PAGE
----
Bring your baby’s attention to things they can see that are different and the same about themselves and yourself! Pointing to and naming parts of your body that are the same (i.e., your nose, my nose) or describing the qualities that are different (i.e., small hands, big hands), can help your child learn to appreciate and accept the ways we are alike and unique. 
  • Name Feelings In Themselves And Others
    When your child’s expressing big feelings, give them a name (i.e., “I see that loud noise made you feel scared”) so you can help them notice that feeling in others (i.e., “Your friend feels scared right now. Remember when you felt scared?”). When you create opportunities for empathy and understanding, you can help interrupt the development of biases before they start.



Now that you’ve planted the seeds of acceptance with your child (check out our Babies and Toddlers tab for more info), they’re ready to practice looking at everyday moments from other points of view.  

Exposing your child to new experiences lays the foundation for empathy and compassion. Then, you can take the learning even further by talking with your kids about these experiences and relating them to the teachable moments that arise in your daily lives. 

  • Explore Activities Outside Your Neighborhood
    Like music class or gymnastics practice where you’ll broaden your family’s potential for meeting new groups of people, making fresh connections, and building diverse friendships. 
  • Community Events
    Seek out community events that celebrate cultures, holidays, and observances that are different from yours. Look to your local library for ideas—sometimes they also have free resources and events. 
  • Point Out Stereotypes And Biases
    Point out stereotypes and biases when you hear them in stories or see them in books (for example, letting your child know they can be anything they want or have any occupation).
  • Role-Playing Upstander Actions
    Practice being upstanders together, and role-play things you can do or say when someone isn’t being treated respectfully. 
  • Empathetic Focus
    Don’t forget to focus on feelings that tie back to empathy and compassion! For example, “How did you feel when you saw that your friend was sad?”



School-age kids are all about flexing their independence and expressing their individuality. You can open your elementary-schooler’s mind by encouraging them to reflect on where they see things that are unfair or unjust to help them better understand other people, perspectives, and cultures. 

Talking about fairness and justice is a hot topic at this age (which is why you might hear “That’s not fair” more often)! That makes these concepts easy for them to relate to.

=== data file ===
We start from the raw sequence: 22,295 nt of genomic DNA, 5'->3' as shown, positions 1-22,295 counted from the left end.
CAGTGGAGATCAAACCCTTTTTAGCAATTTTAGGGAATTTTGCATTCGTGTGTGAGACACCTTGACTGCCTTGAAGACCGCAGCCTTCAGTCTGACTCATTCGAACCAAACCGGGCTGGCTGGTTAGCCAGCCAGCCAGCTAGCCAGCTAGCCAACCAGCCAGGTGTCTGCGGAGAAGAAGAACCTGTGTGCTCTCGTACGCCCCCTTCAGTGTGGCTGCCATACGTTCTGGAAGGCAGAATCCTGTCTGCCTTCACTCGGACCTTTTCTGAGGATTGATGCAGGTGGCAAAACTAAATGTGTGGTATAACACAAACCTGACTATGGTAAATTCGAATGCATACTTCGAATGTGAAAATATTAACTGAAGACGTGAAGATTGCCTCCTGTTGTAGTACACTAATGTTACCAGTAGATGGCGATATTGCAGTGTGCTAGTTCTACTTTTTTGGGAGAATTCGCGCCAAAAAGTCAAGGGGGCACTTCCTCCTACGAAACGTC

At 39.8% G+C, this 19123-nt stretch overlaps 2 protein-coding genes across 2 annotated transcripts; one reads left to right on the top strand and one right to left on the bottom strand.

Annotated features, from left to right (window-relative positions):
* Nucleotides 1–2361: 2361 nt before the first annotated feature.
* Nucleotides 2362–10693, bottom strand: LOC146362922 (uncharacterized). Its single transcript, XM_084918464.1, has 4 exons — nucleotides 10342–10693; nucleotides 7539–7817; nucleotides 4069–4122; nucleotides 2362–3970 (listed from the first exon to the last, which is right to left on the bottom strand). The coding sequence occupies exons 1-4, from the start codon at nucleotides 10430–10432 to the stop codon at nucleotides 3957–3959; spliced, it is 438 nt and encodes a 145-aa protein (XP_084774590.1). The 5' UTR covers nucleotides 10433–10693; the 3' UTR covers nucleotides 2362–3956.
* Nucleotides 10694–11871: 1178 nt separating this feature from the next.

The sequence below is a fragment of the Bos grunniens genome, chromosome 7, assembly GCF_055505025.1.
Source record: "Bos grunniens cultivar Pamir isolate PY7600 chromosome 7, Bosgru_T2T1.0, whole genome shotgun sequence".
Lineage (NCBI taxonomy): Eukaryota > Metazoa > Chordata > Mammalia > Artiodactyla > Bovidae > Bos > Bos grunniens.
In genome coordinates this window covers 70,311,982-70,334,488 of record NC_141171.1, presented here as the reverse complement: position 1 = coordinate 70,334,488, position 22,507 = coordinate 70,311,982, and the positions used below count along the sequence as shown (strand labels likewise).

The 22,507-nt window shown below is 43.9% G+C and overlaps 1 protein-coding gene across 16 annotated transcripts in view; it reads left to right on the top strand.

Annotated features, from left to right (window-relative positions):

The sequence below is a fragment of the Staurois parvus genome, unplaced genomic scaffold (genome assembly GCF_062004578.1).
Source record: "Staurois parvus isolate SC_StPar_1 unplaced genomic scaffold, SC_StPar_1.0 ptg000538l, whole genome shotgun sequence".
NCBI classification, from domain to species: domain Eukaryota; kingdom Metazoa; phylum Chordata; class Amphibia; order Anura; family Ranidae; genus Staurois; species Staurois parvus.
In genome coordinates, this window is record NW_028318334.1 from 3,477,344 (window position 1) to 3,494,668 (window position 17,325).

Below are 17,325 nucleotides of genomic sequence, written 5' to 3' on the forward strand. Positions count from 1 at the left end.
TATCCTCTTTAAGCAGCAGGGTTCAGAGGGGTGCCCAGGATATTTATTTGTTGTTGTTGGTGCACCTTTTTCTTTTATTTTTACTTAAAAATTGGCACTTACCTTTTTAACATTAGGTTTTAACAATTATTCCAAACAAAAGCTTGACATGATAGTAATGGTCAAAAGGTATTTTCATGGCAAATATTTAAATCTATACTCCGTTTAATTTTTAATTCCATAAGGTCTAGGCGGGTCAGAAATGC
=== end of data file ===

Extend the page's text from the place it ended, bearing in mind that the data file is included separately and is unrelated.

• Define The Difference Between Equality And Equity
    To put it simply: Equality is when everyone gets the same thing. Equity is when everyone gets what they need to be successful. Challenge your child to look for moments or places when they notice equity and equality in the world. Great places to start are handicapped parking spaces, over-sized bathroom stalls, Braille in elevators, and inclusive swings at the park.
  • Go Deeper On Spotting Unfairness
    Everyday moments present opportunities to notice and reflect on things that are unfair. For example, if you see someone who isn’t being included in playtime on the playground (or even a character in a book), take a moment to ask ‘does it feel fair that they weren’t included.’ You can even extend the conversation to help your child practice empathy by talking about how your child can help others feel included in the moment and in the future.
  • Keep The Conversation Going 
    As things come up in the news or in your community—your child’s opinions and ideas might surprise you! 

In The Workplace

Kids aren’t the only ones learning at Golden City! Education is a lifelong journey, and we are committed to learning about and creating diverse, equitable, and inclusive spaces for all of our employees. In addition to leaning in and listening to our employees, as well as honoring their experiences, we’re working on taking meaningful steps forward in our journey in ways that benefit our students, families, employees, and the communities where we work and live.  

We believe our strength comes from the diversity of our team members and their unique perspectives. We take great pride in cultivating and supporting a work culture where inclusion, diversity, and equity are valued as a fundamental layer of our success. It’s a philosophy infused at every level, from our corporate offices to our classrooms. The result is a safe, inclusive environment where all team members thrive. Education and diverse training opportunities then allow that commitment to reach our children, their families, our educators, and support staff.

Together, we will have great impact.